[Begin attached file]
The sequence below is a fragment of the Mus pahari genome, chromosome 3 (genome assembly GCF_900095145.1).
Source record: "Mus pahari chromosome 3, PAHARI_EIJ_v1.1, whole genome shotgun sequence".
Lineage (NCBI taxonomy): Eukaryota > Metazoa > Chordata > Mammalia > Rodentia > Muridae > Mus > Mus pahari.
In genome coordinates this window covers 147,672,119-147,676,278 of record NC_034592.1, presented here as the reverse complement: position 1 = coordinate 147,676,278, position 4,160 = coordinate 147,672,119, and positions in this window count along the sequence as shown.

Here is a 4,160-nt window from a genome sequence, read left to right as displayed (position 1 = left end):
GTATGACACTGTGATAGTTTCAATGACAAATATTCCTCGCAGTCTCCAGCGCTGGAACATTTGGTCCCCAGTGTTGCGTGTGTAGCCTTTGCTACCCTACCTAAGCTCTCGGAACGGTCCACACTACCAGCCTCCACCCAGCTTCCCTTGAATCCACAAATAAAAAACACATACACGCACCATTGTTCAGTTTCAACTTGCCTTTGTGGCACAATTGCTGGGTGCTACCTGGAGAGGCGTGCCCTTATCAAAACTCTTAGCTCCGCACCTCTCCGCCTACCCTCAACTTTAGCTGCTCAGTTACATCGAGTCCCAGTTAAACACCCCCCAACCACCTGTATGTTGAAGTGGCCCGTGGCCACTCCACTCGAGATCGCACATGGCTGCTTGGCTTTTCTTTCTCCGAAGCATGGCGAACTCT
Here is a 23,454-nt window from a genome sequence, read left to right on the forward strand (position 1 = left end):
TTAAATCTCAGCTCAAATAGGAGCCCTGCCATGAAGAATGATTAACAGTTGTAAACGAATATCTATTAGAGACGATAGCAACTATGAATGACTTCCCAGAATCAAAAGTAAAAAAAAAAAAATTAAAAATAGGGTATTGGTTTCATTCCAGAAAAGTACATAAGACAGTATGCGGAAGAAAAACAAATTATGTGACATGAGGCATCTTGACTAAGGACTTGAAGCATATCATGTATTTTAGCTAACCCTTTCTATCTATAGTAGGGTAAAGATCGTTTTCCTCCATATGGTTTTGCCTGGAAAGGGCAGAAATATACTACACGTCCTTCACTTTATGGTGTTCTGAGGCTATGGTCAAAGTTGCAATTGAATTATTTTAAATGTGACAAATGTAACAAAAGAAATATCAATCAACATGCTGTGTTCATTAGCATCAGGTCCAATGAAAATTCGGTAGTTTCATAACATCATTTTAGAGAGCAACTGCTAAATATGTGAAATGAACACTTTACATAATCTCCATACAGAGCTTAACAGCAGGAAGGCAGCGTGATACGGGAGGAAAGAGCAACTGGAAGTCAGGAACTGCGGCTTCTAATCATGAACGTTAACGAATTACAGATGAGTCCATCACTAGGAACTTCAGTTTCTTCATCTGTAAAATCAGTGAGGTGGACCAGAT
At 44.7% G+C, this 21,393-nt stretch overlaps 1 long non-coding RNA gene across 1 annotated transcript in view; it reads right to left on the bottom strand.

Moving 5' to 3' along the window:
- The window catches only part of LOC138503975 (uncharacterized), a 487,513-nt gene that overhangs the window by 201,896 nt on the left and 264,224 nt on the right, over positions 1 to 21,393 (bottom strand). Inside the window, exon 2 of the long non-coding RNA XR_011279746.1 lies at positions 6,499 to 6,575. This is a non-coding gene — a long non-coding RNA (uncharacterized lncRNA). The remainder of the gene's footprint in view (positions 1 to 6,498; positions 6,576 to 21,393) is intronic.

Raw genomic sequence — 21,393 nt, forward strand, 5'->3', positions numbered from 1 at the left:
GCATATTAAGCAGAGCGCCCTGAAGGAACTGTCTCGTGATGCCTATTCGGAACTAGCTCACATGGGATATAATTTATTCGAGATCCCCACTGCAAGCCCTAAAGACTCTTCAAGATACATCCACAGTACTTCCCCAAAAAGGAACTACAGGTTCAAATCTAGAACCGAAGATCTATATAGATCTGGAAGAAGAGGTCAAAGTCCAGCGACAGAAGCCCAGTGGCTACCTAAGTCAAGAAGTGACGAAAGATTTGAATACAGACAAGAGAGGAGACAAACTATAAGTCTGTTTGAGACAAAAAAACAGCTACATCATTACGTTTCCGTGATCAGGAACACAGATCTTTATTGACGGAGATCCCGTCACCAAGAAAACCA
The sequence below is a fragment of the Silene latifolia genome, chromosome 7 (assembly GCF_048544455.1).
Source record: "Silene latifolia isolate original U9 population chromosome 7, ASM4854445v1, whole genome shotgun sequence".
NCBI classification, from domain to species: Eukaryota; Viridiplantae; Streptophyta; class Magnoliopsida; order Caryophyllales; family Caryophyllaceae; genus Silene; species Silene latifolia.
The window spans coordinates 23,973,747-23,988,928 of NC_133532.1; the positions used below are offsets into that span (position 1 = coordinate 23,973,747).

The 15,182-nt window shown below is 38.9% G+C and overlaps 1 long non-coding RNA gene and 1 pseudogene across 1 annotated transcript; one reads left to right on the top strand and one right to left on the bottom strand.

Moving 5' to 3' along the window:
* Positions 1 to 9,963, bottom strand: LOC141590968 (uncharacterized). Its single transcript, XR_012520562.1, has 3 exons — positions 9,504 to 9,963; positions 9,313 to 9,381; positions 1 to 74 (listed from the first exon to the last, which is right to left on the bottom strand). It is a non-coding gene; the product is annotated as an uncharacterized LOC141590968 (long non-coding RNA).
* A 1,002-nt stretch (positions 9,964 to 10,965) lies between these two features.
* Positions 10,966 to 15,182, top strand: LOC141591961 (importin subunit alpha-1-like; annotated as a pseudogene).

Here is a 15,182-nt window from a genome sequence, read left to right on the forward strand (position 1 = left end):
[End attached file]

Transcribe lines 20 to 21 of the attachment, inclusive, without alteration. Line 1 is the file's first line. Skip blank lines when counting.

* Positions 1 to 9,963, bottom strand: LOC141590968 (uncharacterized). Its single transcript, XR_012520562.1, has 3 exons — positions 9,504 to 9,963; positions 9,313 to 9,381; positions 1 to 74 (listed from the first exon to the last, which is right to left on the bottom strand). It is a non-coding gene; the product is annotated as an uncharacterized LOC141590968 (long non-coding RNA).
* A 1,002-nt stretch (positions 9,964 to 10,965) lies between these two features.